Tuesday, November 18, 2014

5 Facts About Mindfulness and Pain


Throughout the years, psychotherapy theorists have attempted to explain the interactions between the mind and the body.  Today we face an epidemic of painful musculoskeletal disorders.  The pain that people with
these conditions face is real, physical pain.

How we experience this pain, however, and the role it takes on in our lives, is as much about the medical condition as it is about our feelings about ourselves and about the strength of our social support networks.  We do have to take care of our physical bodies. Just as important is taking care of ourselves emotionally -- especially when we are recovering from an illness or injury.

Read on for 5 facts to consider about the mind-body relationship:

1. Your brain wants to protect you from difficult feelings.
John Sarno, M.D. writes that physical pain in disorders such as tension myositis syndrome often serves as a "protective maneuver" by the mind to keep us from experiencing subconscious emotions such as rage. This serves a purpose in keeping intolerable feelings out of consciousness. It shifts your focus from emotional pain to a different (physical) sensation.

2. The pain-fear cycle will keep you from doing things you enjoy -- until you break the cycle.
Sarno proposes the idea that people suffering with tension-related disorders stop avoiding activities that they feel will aggravate their pain. He has seen patients get better, not worse, from resuming feared activities.  Seek a consultation from a doctor who specializes in TMS and see if you may be able to go back to doing things you enjoy.

3. Emotions and thoughts drive the mind, which drives the body.
You have the power to change your brain chemistry, create new neural pathways, and establish positive changes in your life that impact your mind and body.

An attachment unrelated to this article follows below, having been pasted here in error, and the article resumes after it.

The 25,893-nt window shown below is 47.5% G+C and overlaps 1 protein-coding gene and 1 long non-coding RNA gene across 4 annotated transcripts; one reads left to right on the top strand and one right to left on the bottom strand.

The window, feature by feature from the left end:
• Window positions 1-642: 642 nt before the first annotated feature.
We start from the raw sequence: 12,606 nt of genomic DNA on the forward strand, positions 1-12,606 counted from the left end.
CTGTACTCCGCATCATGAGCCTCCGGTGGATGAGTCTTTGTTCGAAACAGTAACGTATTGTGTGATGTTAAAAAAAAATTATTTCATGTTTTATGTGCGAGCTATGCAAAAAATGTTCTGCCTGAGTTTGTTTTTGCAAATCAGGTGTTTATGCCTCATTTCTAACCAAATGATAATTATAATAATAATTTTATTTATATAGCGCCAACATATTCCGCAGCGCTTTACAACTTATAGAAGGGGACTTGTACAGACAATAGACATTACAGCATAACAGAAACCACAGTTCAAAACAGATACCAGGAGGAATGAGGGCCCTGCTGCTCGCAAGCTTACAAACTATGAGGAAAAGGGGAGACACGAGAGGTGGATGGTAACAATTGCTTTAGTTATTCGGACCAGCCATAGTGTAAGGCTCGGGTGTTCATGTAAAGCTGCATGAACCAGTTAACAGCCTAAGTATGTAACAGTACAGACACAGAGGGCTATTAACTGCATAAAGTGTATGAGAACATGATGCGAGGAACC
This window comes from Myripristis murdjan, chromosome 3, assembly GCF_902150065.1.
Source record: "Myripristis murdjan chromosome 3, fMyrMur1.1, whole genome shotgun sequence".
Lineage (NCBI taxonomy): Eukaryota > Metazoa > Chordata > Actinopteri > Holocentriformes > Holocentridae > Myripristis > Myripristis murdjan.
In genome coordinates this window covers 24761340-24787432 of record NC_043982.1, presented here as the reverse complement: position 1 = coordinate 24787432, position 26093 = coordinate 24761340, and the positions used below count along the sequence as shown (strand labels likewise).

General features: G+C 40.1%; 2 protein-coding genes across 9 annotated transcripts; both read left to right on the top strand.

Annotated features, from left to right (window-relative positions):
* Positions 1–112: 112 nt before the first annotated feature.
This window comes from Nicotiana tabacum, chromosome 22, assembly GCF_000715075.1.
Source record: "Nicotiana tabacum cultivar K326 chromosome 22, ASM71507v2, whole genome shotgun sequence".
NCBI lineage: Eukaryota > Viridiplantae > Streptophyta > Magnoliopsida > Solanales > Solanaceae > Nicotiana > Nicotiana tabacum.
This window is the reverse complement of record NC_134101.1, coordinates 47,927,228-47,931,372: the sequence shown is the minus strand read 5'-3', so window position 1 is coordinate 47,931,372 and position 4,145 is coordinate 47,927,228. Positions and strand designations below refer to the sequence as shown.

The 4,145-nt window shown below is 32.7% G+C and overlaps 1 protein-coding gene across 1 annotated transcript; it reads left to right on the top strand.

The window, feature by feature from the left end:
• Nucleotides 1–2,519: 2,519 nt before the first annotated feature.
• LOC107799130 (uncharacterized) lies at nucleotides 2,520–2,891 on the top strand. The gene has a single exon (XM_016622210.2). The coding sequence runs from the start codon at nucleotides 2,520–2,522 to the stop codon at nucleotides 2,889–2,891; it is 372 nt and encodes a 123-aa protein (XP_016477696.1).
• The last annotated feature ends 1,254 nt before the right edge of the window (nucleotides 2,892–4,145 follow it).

4. Emotions love themselves.
Marsha Linehan, Ph. D., the developer of dialectical behavior therapy, teaches that every emotion has an action urge -- a behavior that the emotion makes you want to do.  Acting based on that urge will cause the emotion to re-create itself.  Emotions are temporary, but they are replicated through actions.  Act opposite to the emotion and you can change the emotion you experience.

5. Trauma memories are expressed in the physical body.
Psychological effects of trauma lead to changes in how we biologically respond to stress.  Bessel van der Kol writes in The Body Keeps the Score that trauma impacts the sensory and self-awareness systems in an individual.  Constantly receiving messages of danger and distress from the brain, we become desensitized and numb.  Recovery thus requires that the physical senses become re-awakened.  People can and do recover from trauma, and can experience post-traumatic growth and a new sense of aliveness.


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